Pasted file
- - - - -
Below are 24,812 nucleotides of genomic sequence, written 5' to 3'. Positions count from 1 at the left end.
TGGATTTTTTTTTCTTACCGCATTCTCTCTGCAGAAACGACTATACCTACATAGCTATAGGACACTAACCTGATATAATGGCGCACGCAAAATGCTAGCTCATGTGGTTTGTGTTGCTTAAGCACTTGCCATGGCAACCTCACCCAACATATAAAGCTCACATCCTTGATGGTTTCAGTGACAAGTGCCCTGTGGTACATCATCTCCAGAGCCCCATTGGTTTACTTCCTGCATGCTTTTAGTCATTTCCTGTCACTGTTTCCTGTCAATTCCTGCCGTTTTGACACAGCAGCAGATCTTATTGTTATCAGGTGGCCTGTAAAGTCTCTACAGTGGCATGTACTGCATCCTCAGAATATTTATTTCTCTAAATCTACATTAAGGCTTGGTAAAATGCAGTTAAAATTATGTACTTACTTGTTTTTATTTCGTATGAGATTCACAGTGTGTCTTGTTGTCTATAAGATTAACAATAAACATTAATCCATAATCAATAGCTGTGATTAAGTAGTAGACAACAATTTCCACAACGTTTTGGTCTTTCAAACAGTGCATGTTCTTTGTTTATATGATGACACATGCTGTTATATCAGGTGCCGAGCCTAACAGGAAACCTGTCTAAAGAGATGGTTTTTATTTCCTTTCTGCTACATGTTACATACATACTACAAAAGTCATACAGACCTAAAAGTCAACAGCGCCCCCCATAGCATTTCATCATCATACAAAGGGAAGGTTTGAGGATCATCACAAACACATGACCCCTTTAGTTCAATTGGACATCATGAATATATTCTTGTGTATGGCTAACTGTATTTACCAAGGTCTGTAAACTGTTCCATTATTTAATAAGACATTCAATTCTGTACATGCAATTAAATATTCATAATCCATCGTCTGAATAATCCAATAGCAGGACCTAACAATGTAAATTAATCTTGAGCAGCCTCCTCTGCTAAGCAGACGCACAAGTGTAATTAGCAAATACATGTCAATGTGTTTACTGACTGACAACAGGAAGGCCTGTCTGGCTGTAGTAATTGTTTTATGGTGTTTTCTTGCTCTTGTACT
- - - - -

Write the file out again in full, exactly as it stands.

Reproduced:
Below are 24,812 nucleotides of genomic sequence, written 5' to 3'. Positions count from 1 at the left end.
TGGATTTTTTTTTCTTACCGCATTCTCTCTGCAGAAACGACTATACCTACATAGCTATAGGACACTAACCTGATATAATGGCGCACGCAAAATGCTAGCTCATGTGGTTTGTGTTGCTTAAGCACTTGCCATGGCAACCTCACCCAACATATAAAGCTCACATCCTTGATGGTTTCAGTGACAAGTGCCCTGTGGTACATCATCTCCAGAGCCCCATTGGTTTACTTCCTGCATGCTTTTAGTCATTTCCTGTCACTGTTTCCTGTCAATTCCTGCCGTTTTGACACAGCAGCAGATCTTATTGTTATCAGGTGGCCTGTAAAGTCTCTACAGTGGCATGTACTGCATCCTCAGAATATTTATTTCTCTAAATCTACATTAAGGCTTGGTAAAATGCAGTTAAAATTATGTACTTACTTGTTTTTATTTCGTATGAGATTCACAGTGTGTCTTGTTGTCTATAAGATTAACAATAAACATTAATCCATAATCAATAGCTGTGATTAAGTAGTAGACAACAATTTCCACAACGTTTTGGTCTTTCAAACAGTGCATGTTCTTTGTTTATATGATGACACATGCTGTTATATCAGGTGCCGAGCCTAACAGGAAACCTGTCTAAAGAGATGGTTTTTATTTCCTTTCTGCTACATGTTACATACATACTACAAAAGTCATACAGACCTAAAAGTCAACAGCGCCCCCCATAGCATTTCATCATCATACAAAGGGAAGGTTTGAGGATCATCACAAACACATGACCCCTTTAGTTCAATTGGACATCATGAATATATTCTTGTGTATGGCTAACTGTATTTACCAAGGTCTGTAAACTGTTCCATTATTTAATAAGACATTCAATTCTGTACATGCAATTAAATATTCATAATCCATCGTCTGAATAATCCAATAGCAGGACCTAACAATGTAAATTAATCTTGAGCAGCCTCCTCTGCTAAGCAGACGCACAAGTGTAATTAGCAAATACATGTCAATGTGTTTACTGACTGACAACAGGAAGGCCTGTCTGGCTGTAGTAATTGTTTTATGGTGTTTTCTTGCTCTTGTACT